How recycling can solve the EV battery bottleneck
With the mining industry unable to keep up with the rapid increase in the number of electric vehicles (EVs), supply channels are turning to a highly sophisticated solution: EV battery recycling. But will it be enough to help save electrification?
If we want our planet to have a sustainable future, it’s critical that we switch to EVs, which have the additional benefit of increasing business efficiency, plus the potential to make our cities more livable.
That switch is in full swing: according to the International Energy Agency (IEA), the number of EVs on roads might reach 230 million by 2030. However, such an increase requires an immense supply of minerals.
- Here’s another IEA estimate: demand for rare earth minerals will increase by over 40% in the coming two decades, by 60% for nickel and by almost 90% for lithium.
- A separate study published in Nature says that all the EVs sold in 2019 might create half a million tonnes of battery waste at the end of their product life.
Adding up both stats brings us to a simple yet essential idea: recycling old EV batteries, which contain exactly those minerals that are in high demand.
Shortage limits production
Indeed, it is critical for the future of EVs to reduce pressure on the mining industry and to provide a reliable supply of recycled minerals. A report by Transport and Environment (T&E) shows the raw material shortage may push EV battery prices up by 22% by 2026. In 2023, T&E says, there will only be enough lithium and nickel to produce 14 million EVs.
Mining companies currently lack the technology to extract the minerals required from deep underground; on top of which geopolitical instability is disrupting supply chains. So the supply chain is increasingly turning to EV battery recycling.
The US Department of Energy (DOE) estimates that recycled materials could supply one-third of lithium-ion battery materials by 2030. However, in 2019, the US recycled less than 5% of the lithium-ion batteries.
In other words: the benefits of optimizing EV battery recycling are potentially huge. While that is a motivating thought, it should also be noted that this type of recycling requires advanced technology, large investments, and a reasonable amount of time for processing the minerals.
AquaMetals, a US-based metals recycler, predicts that by 2030, almost 15 million tonnes of lithium-ion batteries will be abandoned. Yet so many ‘almost dead’ batteries will eventually draw in increasing numbers of startups into the recycling sector. By 2030, the industry is expected to have a market volume of $18.7 billion, says TechCrunch.
According to recycling startups Li-Cycle and Umicore, 95% of the materials in an EV battery can be recycled, and this could be repeated infinitely, they say. But Posh, another startup in EV battery recycling, warns that “while production is 100% automated, recycling of batteries is 100% manual.”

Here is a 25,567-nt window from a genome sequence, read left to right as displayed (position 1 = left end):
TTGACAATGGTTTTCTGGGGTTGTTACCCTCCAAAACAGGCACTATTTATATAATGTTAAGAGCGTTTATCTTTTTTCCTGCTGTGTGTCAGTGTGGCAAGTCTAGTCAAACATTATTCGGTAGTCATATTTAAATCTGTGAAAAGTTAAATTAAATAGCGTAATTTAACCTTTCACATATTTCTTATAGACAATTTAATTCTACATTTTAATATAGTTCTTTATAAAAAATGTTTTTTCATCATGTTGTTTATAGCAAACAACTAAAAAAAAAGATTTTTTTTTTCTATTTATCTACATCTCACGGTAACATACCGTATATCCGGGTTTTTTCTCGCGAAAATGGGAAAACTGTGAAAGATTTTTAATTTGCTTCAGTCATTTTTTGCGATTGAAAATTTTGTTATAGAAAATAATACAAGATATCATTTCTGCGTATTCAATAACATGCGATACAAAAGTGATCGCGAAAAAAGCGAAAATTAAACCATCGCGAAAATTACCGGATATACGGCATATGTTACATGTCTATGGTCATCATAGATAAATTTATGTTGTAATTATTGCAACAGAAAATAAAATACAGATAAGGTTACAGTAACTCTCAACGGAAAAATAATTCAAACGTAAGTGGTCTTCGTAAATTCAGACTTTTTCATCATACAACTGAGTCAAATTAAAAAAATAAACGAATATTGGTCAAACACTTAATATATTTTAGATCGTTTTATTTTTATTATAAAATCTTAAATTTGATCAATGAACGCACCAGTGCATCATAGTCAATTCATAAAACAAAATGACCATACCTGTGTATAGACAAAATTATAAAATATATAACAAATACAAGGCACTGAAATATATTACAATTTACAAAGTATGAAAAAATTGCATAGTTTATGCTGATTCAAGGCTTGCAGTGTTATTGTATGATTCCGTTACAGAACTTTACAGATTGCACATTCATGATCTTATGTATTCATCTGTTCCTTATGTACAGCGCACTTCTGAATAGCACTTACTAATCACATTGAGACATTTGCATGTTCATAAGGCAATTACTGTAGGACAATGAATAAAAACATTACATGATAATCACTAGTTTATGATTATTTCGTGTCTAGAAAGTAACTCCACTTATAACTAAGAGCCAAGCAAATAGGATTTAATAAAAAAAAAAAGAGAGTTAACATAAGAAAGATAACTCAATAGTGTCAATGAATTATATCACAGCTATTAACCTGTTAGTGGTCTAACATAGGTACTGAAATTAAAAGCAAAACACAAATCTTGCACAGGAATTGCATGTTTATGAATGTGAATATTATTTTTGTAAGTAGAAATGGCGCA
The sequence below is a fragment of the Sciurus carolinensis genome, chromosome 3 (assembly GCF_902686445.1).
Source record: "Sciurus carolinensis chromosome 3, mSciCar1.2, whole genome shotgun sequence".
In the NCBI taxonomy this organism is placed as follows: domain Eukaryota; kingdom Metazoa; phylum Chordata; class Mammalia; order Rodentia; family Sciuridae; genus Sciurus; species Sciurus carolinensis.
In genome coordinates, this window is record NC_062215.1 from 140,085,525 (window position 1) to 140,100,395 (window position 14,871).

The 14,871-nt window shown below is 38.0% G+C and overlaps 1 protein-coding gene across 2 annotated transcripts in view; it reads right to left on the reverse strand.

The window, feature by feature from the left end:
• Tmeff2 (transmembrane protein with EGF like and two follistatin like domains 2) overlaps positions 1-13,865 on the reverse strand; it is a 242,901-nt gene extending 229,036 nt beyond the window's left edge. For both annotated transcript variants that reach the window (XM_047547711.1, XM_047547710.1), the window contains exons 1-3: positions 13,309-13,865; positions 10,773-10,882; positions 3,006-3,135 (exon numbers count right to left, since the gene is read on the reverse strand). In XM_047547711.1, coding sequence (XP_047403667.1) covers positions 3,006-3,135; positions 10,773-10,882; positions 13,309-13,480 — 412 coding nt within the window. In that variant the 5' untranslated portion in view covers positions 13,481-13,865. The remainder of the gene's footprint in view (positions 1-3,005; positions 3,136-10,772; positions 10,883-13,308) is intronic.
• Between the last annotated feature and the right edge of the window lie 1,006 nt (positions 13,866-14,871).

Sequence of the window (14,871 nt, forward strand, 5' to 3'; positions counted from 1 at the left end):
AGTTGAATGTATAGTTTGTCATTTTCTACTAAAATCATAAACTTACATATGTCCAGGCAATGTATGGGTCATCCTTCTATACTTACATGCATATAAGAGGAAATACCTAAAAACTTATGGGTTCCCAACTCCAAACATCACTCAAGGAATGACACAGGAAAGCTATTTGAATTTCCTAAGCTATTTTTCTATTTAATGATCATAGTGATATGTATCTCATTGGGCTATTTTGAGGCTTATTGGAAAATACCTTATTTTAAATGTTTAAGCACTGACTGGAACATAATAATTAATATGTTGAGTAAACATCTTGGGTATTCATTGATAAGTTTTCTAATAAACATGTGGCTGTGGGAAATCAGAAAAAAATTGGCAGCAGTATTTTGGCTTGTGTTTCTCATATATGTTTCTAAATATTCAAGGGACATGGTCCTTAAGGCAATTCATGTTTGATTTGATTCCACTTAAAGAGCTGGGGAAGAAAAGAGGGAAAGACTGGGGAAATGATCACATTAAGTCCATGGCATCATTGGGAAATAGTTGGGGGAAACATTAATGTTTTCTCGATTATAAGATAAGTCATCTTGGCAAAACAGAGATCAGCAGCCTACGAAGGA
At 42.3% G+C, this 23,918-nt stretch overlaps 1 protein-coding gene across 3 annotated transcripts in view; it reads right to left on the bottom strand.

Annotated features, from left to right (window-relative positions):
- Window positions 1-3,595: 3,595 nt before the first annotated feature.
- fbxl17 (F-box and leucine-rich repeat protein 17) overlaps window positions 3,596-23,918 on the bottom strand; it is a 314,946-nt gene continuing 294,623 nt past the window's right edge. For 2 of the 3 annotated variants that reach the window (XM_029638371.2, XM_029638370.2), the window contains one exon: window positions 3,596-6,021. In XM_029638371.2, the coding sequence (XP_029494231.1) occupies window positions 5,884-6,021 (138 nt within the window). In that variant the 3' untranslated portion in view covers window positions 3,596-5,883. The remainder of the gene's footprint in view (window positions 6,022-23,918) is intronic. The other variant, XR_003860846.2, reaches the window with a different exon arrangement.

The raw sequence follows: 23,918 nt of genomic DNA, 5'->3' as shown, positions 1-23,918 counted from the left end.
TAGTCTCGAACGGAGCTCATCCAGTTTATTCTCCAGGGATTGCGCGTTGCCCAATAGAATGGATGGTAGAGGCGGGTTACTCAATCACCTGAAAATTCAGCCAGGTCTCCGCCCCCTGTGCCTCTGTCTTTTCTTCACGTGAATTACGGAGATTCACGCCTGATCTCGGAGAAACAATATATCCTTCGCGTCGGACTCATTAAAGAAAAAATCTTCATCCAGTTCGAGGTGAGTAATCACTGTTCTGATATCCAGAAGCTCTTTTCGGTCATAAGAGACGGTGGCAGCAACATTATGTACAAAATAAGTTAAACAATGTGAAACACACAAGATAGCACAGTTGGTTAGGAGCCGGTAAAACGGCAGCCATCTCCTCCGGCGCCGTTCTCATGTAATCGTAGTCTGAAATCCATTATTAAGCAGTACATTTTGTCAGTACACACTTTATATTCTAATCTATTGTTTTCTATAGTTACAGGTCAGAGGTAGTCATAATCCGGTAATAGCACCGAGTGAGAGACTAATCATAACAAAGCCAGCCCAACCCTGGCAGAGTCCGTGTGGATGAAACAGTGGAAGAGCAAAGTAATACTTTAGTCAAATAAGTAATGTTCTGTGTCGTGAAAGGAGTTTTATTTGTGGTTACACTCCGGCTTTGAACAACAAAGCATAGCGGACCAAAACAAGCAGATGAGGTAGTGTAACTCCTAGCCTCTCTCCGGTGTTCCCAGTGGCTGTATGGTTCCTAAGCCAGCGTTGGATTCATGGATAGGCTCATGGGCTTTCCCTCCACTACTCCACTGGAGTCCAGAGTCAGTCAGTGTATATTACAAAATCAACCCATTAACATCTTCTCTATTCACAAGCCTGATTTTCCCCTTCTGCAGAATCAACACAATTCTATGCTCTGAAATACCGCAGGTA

The difficulties of battery recycling show themselves when we look into the process with some detail. A lithium-ion battery, which represents most of the EV batteries today, has a life cycle of around eight years or 160,000 kms (100,000 miles). Lithium-ion batteries require a thorough dismantling process compared to the new type of batteries, such as solid-state batteries (SSBs).
"Too late to meet demand"
The EV battery recycling industry is evolving fast, with major players like Redwood Materials based in the US and Hydrovolt, established in Norway by Northvolt, currently representing the largest EV battery recycling plant in Europe.
Hydrovolt’s advanced technology enables a 100% automated recwycling process, recovering 95% of the metals from the batteries. The plant has an annual capacity of 12,000 tonnes (around 25,000 EV batteries) and plans to reach a recycling volume of 500,000 EV batteries by 2030.
Redwood Materials, for its part, was funded by giants like Amazon and Panasonic, and has partnered with Ford, Volvo and Toyota to strengthen the gathering and recycling process. Nevertheless, company CEO J.B. Straubel says he worries that they may be “too late to meet the demand.”
If EV battery recycling doesn’t reach considerable levels in the coming years, he may turn out to be right.
Even though the current situation of EV battery recycling may be a little worrisome, efforts in the sector are increasing. Also in the various purposes into which used EV batteries can be recycled.
Nissan and Volkswagen, for example, are now reusing old EV batteries in some of their factory robots. German company Batteries applies old batteries to fishing boats or utilises them as portable power units in remote locations.
There are also organisations promoting batteries’ gathering process, including Call2Recycle. According to Electrek, the non-profit organisation has 15,000 drop-off sites across the US, which has helped gather over 63.4 million kg (140 million pounds) of batteries since 1994. The organisation is now ramping up efforts to collect e-bike and EV batteries.
As technology advances and EV batteries become easier to recycle, the EV battery recycling industry may yet prove to be the most crucial link in the supply chain powering a successful energy transition in mobility by 2030.